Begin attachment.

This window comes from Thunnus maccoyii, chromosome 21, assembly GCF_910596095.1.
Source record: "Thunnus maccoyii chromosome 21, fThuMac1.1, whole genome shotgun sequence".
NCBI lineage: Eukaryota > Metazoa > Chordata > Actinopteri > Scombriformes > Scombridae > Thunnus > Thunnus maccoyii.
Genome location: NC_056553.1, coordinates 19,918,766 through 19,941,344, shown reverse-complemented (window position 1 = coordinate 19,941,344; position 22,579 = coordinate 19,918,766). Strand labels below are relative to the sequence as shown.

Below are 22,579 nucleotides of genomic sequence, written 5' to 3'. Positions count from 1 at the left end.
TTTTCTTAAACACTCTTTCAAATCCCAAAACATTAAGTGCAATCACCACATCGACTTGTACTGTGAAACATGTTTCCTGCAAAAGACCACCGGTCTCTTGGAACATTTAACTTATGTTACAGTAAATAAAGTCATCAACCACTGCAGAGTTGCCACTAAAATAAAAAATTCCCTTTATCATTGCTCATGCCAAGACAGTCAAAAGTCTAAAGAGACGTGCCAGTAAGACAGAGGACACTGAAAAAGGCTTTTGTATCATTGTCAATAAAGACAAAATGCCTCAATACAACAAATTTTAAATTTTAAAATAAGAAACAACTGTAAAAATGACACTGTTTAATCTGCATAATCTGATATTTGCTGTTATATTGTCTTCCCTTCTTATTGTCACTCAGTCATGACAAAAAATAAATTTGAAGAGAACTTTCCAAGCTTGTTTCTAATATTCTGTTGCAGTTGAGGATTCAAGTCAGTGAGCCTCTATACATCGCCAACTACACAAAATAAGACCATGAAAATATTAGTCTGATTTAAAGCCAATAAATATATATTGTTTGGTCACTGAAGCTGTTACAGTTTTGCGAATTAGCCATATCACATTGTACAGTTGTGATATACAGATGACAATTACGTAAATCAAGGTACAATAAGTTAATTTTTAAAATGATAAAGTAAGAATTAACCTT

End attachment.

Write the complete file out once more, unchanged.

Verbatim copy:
This window comes from Thunnus maccoyii, chromosome 21, assembly GCF_910596095.1.
Source record: "Thunnus maccoyii chromosome 21, fThuMac1.1, whole genome shotgun sequence".
NCBI lineage: Eukaryota > Metazoa > Chordata > Actinopteri > Scombriformes > Scombridae > Thunnus > Thunnus maccoyii.
Genome location: NC_056553.1, coordinates 19,918,766 through 19,941,344, shown reverse-complemented (window position 1 = coordinate 19,941,344; position 22,579 = coordinate 19,918,766). Strand labels below are relative to the sequence as shown.

Below are 22,579 nucleotides of genomic sequence, written 5' to 3'. Positions count from 1 at the left end.
TTTTCTTAAACACTCTTTCAAATCCCAAAACATTAAGTGCAATCACCACATCGACTTGTACTGTGAAACATGTTTCCTGCAAAAGACCACCGGTCTCTTGGAACATTTAACTTATGTTACAGTAAATAAAGTCATCAACCACTGCAGAGTTGCCACTAAAATAAAAAATTCCCTTTATCATTGCTCATGCCAAGACAGTCAAAAGTCTAAAGAGACGTGCCAGTAAGACAGAGGACACTGAAAAAGGCTTTTGTATCATTGTCAATAAAGACAAAATGCCTCAATACAACAAATTTTAAATTTTAAAATAAGAAACAACTGTAAAAATGACACTGTTTAATCTGCATAATCTGATATTTGCTGTTATATTGTCTTCCCTTCTTATTGTCACTCAGTCATGACAAAAAATAAATTTGAAGAGAACTTTCCAAGCTTGTTTCTAATATTCTGTTGCAGTTGAGGATTCAAGTCAGTGAGCCTCTATACATCGCCAACTACACAAAATAAGACCATGAAAATATTAGTCTGATTTAAAGCCAATAAATATATATTGTTTGGTCACTGAAGCTGTTACAGTTTTGCGAATTAGCCATATCACATTGTACAGTTGTGATATACAGATGACAATTACGTAAATCAAGGTACAATAAGTTAATTTTTAAAATGATAAAGTAAGAATTAACCTT